Working Moms: Lois Wyse’s Impact on Mot/herhood and Advertising

Lois Wyse

Baby Boomers may be the last generation whose mothers generally were stay-at-home moms, taking care of the house, baking cookies, and so forth. Or so the stereotype goes.

But some had moms who went to a job outside the home every day. What is the norm now was the exception 60 years ago. And it created a lot of angst, as moms worried about whether their kids would become normal as they reached adulthood.

One of those working moms was an advertising executive – indeed, co-founder of her own ad agency.

Get your copy of Kathy Wyse Goldman’s book

Her name was Lois Wyse. You may not have heard of her, but you know some of the brands that she worked on. She is the one who came up with the slogan, “with a name like Smuckers, it has to be good.” Bed Bath And Beyon was just “BedAnd Bath” before Lois suggested adding “Beyond.”

In the early 1990s Lois’s daughter Kathy Wyse Goldman – by then herself a working mother – began to consider and appreciate her upbringing in a way she hadn’t before. And it inspired her to write a book, which she called My Mother Worked and I Turned Out OK.

And so it was on the day in early May 1993 that I met with Kathy and Lois to talk about the book.

So here now, from 1993, Kathy Wyse Goldman and her mom Lois Wyse.

Lois Wyse died in 2007 at age 80.

From the White House to the Teenage House: Liz Carpenter’s Unplanned Parenthood

Jenkins Garrett with Liz Carpenter in UTA Library’s Special Collections, 1987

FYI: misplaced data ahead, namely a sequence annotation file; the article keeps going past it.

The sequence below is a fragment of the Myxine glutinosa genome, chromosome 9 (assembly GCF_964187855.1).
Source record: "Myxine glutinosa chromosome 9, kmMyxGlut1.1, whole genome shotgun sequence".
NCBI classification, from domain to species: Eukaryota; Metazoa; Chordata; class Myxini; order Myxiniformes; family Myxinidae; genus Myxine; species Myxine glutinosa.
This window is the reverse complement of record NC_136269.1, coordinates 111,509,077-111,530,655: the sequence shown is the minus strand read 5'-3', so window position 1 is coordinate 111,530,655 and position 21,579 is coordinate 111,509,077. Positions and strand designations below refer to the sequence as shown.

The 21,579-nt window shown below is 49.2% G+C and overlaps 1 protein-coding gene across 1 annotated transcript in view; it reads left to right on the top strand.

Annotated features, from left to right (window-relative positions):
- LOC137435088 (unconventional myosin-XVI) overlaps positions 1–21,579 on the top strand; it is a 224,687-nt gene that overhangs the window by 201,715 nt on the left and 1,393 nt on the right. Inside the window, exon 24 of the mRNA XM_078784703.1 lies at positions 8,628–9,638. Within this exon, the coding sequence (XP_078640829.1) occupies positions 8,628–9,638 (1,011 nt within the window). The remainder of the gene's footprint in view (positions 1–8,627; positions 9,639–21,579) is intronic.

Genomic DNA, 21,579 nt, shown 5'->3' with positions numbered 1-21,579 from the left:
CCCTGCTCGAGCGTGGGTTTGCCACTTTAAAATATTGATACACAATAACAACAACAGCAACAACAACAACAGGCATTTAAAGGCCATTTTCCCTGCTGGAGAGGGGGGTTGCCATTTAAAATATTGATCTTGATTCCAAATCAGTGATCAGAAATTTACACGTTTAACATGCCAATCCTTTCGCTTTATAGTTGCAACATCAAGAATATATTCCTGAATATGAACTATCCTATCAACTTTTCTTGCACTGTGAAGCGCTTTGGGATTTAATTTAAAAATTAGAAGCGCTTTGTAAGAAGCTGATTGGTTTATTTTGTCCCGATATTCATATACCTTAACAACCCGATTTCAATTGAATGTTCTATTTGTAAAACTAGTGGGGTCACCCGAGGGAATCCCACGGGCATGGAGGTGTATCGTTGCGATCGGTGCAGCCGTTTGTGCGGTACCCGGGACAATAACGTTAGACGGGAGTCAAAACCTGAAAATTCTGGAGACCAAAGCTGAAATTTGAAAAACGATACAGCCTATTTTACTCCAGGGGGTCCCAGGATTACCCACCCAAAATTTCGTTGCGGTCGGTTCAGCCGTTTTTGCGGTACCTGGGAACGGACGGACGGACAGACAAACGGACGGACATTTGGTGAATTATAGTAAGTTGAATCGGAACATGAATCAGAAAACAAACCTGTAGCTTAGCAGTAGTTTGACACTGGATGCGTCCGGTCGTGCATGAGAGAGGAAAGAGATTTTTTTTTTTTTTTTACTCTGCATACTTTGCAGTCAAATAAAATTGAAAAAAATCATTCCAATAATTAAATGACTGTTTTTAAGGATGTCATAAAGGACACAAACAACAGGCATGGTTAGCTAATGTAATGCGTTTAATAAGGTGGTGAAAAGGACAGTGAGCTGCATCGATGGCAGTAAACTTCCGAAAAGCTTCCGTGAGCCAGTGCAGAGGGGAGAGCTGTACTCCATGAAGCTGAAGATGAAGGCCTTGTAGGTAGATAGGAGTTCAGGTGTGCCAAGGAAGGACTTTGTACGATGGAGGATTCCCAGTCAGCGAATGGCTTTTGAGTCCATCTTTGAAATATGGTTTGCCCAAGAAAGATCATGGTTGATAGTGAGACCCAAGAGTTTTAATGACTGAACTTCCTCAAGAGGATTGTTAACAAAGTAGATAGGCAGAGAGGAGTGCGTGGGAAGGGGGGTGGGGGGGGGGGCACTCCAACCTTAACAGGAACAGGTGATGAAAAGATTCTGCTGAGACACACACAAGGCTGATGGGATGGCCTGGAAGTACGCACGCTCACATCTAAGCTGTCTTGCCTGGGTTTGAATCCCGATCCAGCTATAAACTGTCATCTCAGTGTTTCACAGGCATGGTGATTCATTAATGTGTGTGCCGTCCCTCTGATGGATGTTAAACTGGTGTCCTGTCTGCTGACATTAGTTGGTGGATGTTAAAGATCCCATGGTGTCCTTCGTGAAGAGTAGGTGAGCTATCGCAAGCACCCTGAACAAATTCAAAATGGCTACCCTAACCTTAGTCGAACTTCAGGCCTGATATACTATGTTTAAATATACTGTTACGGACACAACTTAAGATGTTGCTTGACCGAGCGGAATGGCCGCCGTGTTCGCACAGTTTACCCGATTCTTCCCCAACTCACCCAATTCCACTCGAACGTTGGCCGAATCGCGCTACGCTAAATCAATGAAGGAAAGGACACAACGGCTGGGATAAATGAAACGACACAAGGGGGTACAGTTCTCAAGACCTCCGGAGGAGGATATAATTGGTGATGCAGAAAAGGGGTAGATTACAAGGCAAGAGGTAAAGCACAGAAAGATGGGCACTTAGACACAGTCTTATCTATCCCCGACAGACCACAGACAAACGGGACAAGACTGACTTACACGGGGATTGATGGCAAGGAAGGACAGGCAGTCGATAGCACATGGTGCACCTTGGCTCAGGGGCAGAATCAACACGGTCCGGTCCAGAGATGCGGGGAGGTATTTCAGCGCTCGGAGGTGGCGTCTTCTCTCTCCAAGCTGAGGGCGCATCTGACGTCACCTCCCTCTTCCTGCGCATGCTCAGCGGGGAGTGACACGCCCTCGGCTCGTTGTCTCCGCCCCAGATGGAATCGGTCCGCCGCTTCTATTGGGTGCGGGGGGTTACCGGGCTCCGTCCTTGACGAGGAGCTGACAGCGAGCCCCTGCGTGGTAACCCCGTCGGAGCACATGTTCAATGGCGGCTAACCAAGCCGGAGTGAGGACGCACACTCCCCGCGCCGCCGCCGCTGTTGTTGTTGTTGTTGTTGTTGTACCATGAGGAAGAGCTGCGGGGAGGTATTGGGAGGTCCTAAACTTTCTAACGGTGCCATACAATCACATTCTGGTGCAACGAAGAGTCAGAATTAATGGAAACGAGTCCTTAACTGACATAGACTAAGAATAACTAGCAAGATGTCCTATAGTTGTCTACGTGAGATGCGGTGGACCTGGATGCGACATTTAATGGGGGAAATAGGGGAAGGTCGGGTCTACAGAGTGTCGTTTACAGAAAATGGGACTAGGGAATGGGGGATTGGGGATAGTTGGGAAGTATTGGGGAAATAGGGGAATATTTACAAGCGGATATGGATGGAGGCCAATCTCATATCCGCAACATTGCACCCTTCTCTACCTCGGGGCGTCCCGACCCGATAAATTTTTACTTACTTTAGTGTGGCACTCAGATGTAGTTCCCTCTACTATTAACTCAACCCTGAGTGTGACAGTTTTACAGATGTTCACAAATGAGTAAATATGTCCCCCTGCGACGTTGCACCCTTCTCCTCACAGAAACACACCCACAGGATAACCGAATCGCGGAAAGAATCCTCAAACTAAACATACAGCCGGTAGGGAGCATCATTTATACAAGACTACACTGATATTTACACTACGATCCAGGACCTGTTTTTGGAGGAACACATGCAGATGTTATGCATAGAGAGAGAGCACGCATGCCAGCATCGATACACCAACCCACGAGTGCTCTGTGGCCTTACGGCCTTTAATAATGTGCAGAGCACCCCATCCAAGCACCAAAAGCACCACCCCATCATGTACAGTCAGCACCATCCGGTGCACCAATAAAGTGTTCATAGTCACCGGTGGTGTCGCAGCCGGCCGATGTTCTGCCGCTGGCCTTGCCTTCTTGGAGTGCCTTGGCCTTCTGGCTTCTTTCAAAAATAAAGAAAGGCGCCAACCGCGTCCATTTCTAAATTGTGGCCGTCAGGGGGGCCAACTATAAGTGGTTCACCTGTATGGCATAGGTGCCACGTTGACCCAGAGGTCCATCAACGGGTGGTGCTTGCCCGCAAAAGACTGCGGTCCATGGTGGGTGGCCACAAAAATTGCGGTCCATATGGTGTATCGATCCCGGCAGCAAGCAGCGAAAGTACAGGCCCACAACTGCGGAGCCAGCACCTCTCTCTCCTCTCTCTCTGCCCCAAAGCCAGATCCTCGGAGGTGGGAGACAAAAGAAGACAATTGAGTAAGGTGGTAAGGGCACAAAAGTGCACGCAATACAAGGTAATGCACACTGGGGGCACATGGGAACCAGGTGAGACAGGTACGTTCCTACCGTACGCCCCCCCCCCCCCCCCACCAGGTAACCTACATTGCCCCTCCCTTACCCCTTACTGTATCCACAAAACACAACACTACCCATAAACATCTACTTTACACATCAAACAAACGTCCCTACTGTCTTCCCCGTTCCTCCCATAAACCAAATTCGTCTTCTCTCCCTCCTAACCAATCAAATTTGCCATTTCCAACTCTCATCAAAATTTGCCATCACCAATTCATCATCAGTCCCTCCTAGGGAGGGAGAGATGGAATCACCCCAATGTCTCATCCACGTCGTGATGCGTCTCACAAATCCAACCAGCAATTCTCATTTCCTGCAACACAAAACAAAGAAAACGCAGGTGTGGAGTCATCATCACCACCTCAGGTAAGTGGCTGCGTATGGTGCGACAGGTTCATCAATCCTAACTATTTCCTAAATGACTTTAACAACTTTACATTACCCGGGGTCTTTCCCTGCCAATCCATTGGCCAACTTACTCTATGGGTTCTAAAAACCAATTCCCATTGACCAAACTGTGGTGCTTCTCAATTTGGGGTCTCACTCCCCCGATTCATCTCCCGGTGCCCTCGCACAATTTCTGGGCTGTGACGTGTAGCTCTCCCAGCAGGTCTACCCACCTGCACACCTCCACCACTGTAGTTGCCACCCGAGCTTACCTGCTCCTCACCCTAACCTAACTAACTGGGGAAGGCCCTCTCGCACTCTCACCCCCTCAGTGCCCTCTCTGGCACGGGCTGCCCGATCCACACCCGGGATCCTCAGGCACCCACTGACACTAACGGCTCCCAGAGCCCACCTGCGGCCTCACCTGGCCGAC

Imagine this scenario: you have lived a full life as a war correspondent, an aide to a president, a press secretary to a First Lady, and a leader in important social movements.

And just as you have retired to what should have been a comfortable life you are suddenly thrust into being a parent again.

That is what really happened to Liz Carpenter, once a key figure in the Lyndon Johnson administration in the 1960s.

But when her brother died in 1993, his three unruly teenagers came to live with Liz Carpenter. And she found herself, at age 73, a mother once again.

In her 1994 book Unplanned Parenthood Carpenter describes the unique challenges she faced. But she also had some wise and insightful thoughts about those Generation X people she was raising, and their peers.

So here now, from 1994, Liz Carpenter.

Liz Carpenter died in 2010. She was 89.

You may also like these episodes:

Benjamin Spock

Betty Friedan

Buy Books / Media from Amazon

As an Amazon Associate, Now I’ve Heard Everything earns from qualifying purchases.

Al Roker

Photo: Brian Solis

Not all funny people on TV are comedians. Some are weathermen, like NBC’s Al Roker.

For years, Roker has been a fixture on The Today Show. And in 2000, he wrote a funny book about fatherhood, and especially the challenges of raising children years apart in age.

But as you’re about to hear, it wasn’t all jokes and humor. Al Roker had some serious and poignant things to say about fatherhood.

So here now, from 2000, Al Roker:

Al Roker is 66 now. He’s been with NBC for 42 years.